THE DEATH OF VIRGINIA
THE next day, at the appointed hour, the client
appeared before Appius Claudius, and claimed Virginia
as his property, saying that her mother had once been
his slave. Now this was not true, and Virginia's uncle
protested against such a judgment; but Appius declared
at once that the girl must go with the client. He said
this because he had arranged that the man should give
Virginia to him; and he fancied that no one would guess
his motive or dare to resist.
The client laid hands upon the unwilling Virginia, and
was about to drag her away by force, when her
unfortunate father appeared. Breathless with the haste
he had made to reach Rome in time to save his child, he
began to plead with Appius Claudius to set her free. He
soon saw, however, that all his prayers were vain, and
that in spite of all he could say or do his daughter
would be taken away from him, and given over to the
mercy of those wicked men.
In his despair, he now asked that he might, at least,
be allowed to take leave of Virginia, and he sadly led
her to one side. He knew that none of the spectators
would have the courage to help him save her, and that
death was far better than the life which awaited her in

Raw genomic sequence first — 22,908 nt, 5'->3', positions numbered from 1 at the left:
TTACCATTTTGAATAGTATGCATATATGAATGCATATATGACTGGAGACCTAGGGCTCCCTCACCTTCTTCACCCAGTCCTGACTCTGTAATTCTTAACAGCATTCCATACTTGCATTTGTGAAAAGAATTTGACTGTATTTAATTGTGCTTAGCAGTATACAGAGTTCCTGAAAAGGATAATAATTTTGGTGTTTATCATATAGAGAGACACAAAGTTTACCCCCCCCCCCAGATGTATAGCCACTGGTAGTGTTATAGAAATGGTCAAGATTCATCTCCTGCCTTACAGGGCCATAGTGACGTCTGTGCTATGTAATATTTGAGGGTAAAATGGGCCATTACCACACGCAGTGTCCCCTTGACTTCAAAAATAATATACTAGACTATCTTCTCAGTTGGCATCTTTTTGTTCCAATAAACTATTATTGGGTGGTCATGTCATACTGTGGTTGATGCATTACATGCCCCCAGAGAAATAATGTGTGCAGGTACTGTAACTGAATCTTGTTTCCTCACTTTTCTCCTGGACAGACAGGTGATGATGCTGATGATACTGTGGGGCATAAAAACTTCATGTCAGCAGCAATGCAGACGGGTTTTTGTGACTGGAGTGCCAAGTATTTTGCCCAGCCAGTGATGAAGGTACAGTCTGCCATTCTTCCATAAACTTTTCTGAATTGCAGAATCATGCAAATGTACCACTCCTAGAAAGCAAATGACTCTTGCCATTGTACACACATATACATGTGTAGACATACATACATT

house of Appius Claudius. All at once, he caught up
a knife from a neighboring butcher's shop, and stabbed
her to the heart, saying:
"Dear little daughter, only thus can I save you."
Then, drawing the bloody dagger from her breast, he
rushed through the guards, who did not dare to stop
him, and left Rome, vowing that he would be avenged.
When he reached the army, and told his companions about
the base attempt of Appius Claudius, they all swore to
him, and marched towards Rome.
The decemvirs had not expected a revolt, and had made
no preparations to defend the city. The army therefore
marched in unhindered, and Appius was flung into
prison. There he was found soon after, strangled to
death; but no one ever took the trouble to inquire how
The decemvirs were now entirely set aside, and the
government was restored as it had been before; but the
brazen tablets remained, and the laws which the tyrants
had chosen continued to be enforced, because they were,
in general, good and just for all the people.